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Jeffrey Dean Morgan, whose career shifted to a more comic book-friendly path after 2009's Watchmen, appeared as the iconic comic character Thomas Wayne for one of his two biggest onscreen moments this year. So it would make sense (in a fanatical kind of way) that the actor could potentially play the billionaire for The Flash's upcoming Flashpoint story arc as alt-timeline Batman. Would he be interested in playing the Caped Crusader?
Man, I would love to play that Batman...It would be very cool. Are you f'n insane? Of course I'd be interested.
To the cheers of audience members and the spine-chills of evildoers everywhere, Jeffrey Dean Morgan voiced his support for being added into The Flash Season 3 during this past weekend's Denver Comic Con when asked by a fan. I mean, it would admittedly be ridiculous for Morgan to bring any other genre of response than "Shit yeah!" But still, this isn't like asking him if he'd want to play Bruce Wayne's Batman in a flash-forward on Gotham in Season 5, since he has legitimately gotten into Thomas Wayne's headspace in the recent past. He could do this. And as he said elsewhere in his answer, he'd talked to director Zack Snyder about taking part in a Batman story, so he's been thinking about it for a while.
Would Batman have a mustache in The Flash's Flashpoint timeline? Is that the kind of world we'll live in now that Nora Allen has been saved from Reverse-Flash? One where mustaches are terrifying?
Logic hasn't escaped us all, of course, and the chances of Jeffrey Dean Morgan donning a cowl on The Flash aren't exactly the most likely. But the main thing standing in the way of it, at least outside of practical things like scheduling and story-forming, is that DC is so very much against letting its cinematic and television worlds collide or crossover in any way. To the point where some characters are completely off-limits.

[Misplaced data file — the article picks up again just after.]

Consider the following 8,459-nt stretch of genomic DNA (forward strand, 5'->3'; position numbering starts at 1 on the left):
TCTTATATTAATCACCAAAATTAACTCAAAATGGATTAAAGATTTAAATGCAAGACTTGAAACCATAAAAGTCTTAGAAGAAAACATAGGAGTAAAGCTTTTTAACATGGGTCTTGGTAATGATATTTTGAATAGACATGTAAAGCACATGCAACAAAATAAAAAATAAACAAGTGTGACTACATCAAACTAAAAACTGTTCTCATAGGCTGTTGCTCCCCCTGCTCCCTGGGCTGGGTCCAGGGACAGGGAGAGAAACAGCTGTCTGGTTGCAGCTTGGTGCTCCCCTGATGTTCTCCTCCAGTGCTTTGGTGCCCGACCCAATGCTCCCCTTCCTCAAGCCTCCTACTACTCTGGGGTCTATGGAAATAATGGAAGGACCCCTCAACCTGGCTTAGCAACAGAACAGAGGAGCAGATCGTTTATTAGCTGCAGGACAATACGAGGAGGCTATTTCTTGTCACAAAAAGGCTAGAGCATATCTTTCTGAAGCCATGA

Even so, though, Morgan's role in Batman v Superman: Dawn of Justice was extremely slight, and one would presume that The Flash will almost definitely have to back-pedal out of its timeline disruption at some point soon to bring the status quo back in action. Which means Morgan wouldn't really have to do all that much as Thomas Wayne's Batman to still have a notable impact within the series. Hell, I'd be into it even if he was only referred to as Thomas Wayne, without any blatant Batman references.
It would probably make more sense for the show to use Arrow's central vigilante as a Batman stand-in, at least for ease's sake. But if there's a way to make a clever connection while also bringing a down-for-it Jeffrey Dean Morgan into this universe, then you do it. But you ask him to leave Negan's bat at home, because this isn't that kind of a show.
Check out the end of Morgan's answer below from the Twitter post, in which he lays out the "anything is possible" answer-extension.